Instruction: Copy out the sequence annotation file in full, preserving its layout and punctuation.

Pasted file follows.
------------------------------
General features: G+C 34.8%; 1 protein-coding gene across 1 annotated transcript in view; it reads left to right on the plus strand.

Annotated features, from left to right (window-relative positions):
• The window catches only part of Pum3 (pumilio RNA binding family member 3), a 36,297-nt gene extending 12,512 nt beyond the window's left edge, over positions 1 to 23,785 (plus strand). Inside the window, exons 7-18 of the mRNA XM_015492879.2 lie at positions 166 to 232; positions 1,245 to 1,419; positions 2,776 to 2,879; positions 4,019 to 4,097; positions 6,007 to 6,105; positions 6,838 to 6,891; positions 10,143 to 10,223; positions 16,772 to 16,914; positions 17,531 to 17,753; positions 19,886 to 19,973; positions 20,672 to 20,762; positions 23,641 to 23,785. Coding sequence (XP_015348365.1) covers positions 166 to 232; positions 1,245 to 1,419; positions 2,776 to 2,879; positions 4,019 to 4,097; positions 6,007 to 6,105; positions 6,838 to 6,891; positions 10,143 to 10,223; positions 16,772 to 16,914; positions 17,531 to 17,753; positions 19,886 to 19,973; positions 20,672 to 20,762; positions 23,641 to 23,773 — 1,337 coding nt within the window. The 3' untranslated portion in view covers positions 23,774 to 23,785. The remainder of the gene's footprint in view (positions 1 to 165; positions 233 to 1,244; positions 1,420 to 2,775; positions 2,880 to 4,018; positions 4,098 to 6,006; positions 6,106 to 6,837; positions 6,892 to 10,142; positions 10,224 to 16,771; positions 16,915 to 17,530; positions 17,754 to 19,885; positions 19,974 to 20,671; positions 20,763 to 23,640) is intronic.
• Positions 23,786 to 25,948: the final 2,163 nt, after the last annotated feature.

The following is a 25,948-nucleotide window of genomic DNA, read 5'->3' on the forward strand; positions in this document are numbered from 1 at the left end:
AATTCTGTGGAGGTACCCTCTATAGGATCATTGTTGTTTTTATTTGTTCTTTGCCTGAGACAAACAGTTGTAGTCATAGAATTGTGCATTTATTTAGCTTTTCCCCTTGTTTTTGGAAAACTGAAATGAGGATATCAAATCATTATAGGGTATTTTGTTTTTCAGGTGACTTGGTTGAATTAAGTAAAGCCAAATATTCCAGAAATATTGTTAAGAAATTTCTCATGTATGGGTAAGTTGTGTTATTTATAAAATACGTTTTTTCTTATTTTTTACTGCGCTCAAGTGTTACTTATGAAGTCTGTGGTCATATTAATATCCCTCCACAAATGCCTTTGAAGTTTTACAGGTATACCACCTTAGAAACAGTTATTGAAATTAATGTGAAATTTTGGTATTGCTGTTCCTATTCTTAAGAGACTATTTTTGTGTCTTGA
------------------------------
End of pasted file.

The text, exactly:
General features: G+C 34.8%; 1 protein-coding gene across 1 annotated transcript in view; it reads left to right on the plus strand.

Annotated features, from left to right (window-relative positions):
• The window catches only part of Pum3 (pumilio RNA binding family member 3), a 36,297-nt gene extending 12,512 nt beyond the window's left edge, over positions 1 to 23,785 (plus strand). Inside the window, exons 7-18 of the mRNA XM_015492879.2 lie at positions 166 to 232; positions 1,245 to 1,419; positions 2,776 to 2,879; positions 4,019 to 4,097; positions 6,007 to 6,105; positions 6,838 to 6,891; positions 10,143 to 10,223; positions 16,772 to 16,914; positions 17,531 to 17,753; positions 19,886 to 19,973; positions 20,672 to 20,762; positions 23,641 to 23,785. Coding sequence (XP_015348365.1) covers positions 166 to 232; positions 1,245 to 1,419; positions 2,776 to 2,879; positions 4,019 to 4,097; positions 6,007 to 6,105; positions 6,838 to 6,891; positions 10,143 to 10,223; positions 16,772 to 16,914; positions 17,531 to 17,753; positions 19,886 to 19,973; positions 20,672 to 20,762; positions 23,641 to 23,773 — 1,337 coding nt within the window. The 3' untranslated portion in view covers positions 23,774 to 23,785. The remainder of the gene's footprint in view (positions 1 to 165; positions 233 to 1,244; positions 1,420 to 2,775; positions 2,880 to 4,018; positions 4,098 to 6,006; positions 6,106 to 6,837; positions 6,892 to 10,142; positions 10,224 to 16,771; positions 16,915 to 17,530; positions 17,754 to 19,885; positions 19,974 to 20,671; positions 20,763 to 23,640) is intronic.
• Positions 23,786 to 25,948: the final 2,163 nt, after the last annotated feature.

The following is a 25,948-nucleotide window of genomic DNA, read 5'->3' on the forward strand; positions in this document are numbered from 1 at the left end:
AATTCTGTGGAGGTACCCTCTATAGGATCATTGTTGTTTTTATTTGTTCTTTGCCTGAGACAAACAGTTGTAGTCATAGAATTGTGCATTTATTTAGCTTTTCCCCTTGTTTTTGGAAAACTGAAATGAGGATATCAAATCATTATAGGGTATTTTGTTTTTCAGGTGACTTGGTTGAATTAAGTAAAGCCAAATATTCCAGAAATATTGTTAAGAAATTTCTCATGTATGGGTAAGTTGTGTTATTTATAAAATACGTTTTTTCTTATTTTTTACTGCGCTCAAGTGTTACTTATGAAGTCTGTGGTCATATTAATATCCCTCCACAAATGCCTTTGAAGTTTTACAGGTATACCACCTTAGAAACAGTTATTGAAATTAATGTGAAATTTTGGTATTGCTGTTCCTATTCTTAAGAGACTATTTTTGTGTCTTGA